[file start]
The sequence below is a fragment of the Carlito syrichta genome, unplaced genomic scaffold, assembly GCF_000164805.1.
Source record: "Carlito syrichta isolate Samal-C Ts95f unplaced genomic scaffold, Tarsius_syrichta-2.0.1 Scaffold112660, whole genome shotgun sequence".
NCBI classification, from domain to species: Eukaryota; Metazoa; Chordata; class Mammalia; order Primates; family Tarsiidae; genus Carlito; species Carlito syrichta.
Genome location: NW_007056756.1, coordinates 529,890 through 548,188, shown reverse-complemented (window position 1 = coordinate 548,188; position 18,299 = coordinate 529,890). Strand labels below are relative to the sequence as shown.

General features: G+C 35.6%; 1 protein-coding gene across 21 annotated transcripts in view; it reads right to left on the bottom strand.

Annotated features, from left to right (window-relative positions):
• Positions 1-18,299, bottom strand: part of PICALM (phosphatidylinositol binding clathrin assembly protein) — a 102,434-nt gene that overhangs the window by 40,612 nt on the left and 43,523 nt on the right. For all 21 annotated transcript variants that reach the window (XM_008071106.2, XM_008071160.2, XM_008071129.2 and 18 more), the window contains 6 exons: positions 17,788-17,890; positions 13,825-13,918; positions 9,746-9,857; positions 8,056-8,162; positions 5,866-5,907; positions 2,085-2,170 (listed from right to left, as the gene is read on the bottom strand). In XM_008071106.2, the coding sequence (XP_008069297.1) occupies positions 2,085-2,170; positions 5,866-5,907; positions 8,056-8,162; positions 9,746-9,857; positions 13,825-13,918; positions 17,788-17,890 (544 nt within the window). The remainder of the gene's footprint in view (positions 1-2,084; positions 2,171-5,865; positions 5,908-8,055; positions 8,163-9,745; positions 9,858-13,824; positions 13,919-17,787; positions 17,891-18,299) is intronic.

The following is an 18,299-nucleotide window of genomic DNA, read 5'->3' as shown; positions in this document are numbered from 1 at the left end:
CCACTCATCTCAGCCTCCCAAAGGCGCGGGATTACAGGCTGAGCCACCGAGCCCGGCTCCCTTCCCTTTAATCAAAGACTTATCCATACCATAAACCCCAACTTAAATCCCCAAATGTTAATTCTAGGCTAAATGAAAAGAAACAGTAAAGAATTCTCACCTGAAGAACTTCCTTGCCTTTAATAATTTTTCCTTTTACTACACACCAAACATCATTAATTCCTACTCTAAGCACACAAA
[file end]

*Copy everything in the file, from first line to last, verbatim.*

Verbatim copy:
The sequence below is a fragment of the Carlito syrichta genome, unplaced genomic scaffold, assembly GCF_000164805.1.
Source record: "Carlito syrichta isolate Samal-C Ts95f unplaced genomic scaffold, Tarsius_syrichta-2.0.1 Scaffold112660, whole genome shotgun sequence".
NCBI classification, from domain to species: Eukaryota; Metazoa; Chordata; class Mammalia; order Primates; family Tarsiidae; genus Carlito; species Carlito syrichta.
Genome location: NW_007056756.1, coordinates 529,890 through 548,188, shown reverse-complemented (window position 1 = coordinate 548,188; position 18,299 = coordinate 529,890). Strand labels below are relative to the sequence as shown.

General features: G+C 35.6%; 1 protein-coding gene across 21 annotated transcripts in view; it reads right to left on the bottom strand.

Annotated features, from left to right (window-relative positions):
• Positions 1-18,299, bottom strand: part of PICALM (phosphatidylinositol binding clathrin assembly protein) — a 102,434-nt gene that overhangs the window by 40,612 nt on the left and 43,523 nt on the right. For all 21 annotated transcript variants that reach the window (XM_008071106.2, XM_008071160.2, XM_008071129.2 and 18 more), the window contains 6 exons: positions 17,788-17,890; positions 13,825-13,918; positions 9,746-9,857; positions 8,056-8,162; positions 5,866-5,907; positions 2,085-2,170 (listed from right to left, as the gene is read on the bottom strand). In XM_008071106.2, the coding sequence (XP_008069297.1) occupies positions 2,085-2,170; positions 5,866-5,907; positions 8,056-8,162; positions 9,746-9,857; positions 13,825-13,918; positions 17,788-17,890 (544 nt within the window). The remainder of the gene's footprint in view (positions 1-2,084; positions 2,171-5,865; positions 5,908-8,055; positions 8,163-9,745; positions 9,858-13,824; positions 13,919-17,787; positions 17,891-18,299) is intronic.

The following is an 18,299-nucleotide window of genomic DNA, read 5'->3' as shown; positions in this document are numbered from 1 at the left end:
CCACTCATCTCAGCCTCCCAAAGGCGCGGGATTACAGGCTGAGCCACCGAGCCCGGCTCCCTTCCCTTTAATCAAAGACTTATCCATACCATAAACCCCAACTTAAATCCCCAAATGTTAATTCTAGGCTAAATGAAAAGAAACAGTAAAGAATTCTCACCTGAAGAACTTCCTTGCCTTTAATAATTTTTCCTTTTACTACACACCAAACATCATTAATTCCTACTCTAAGCACACAAA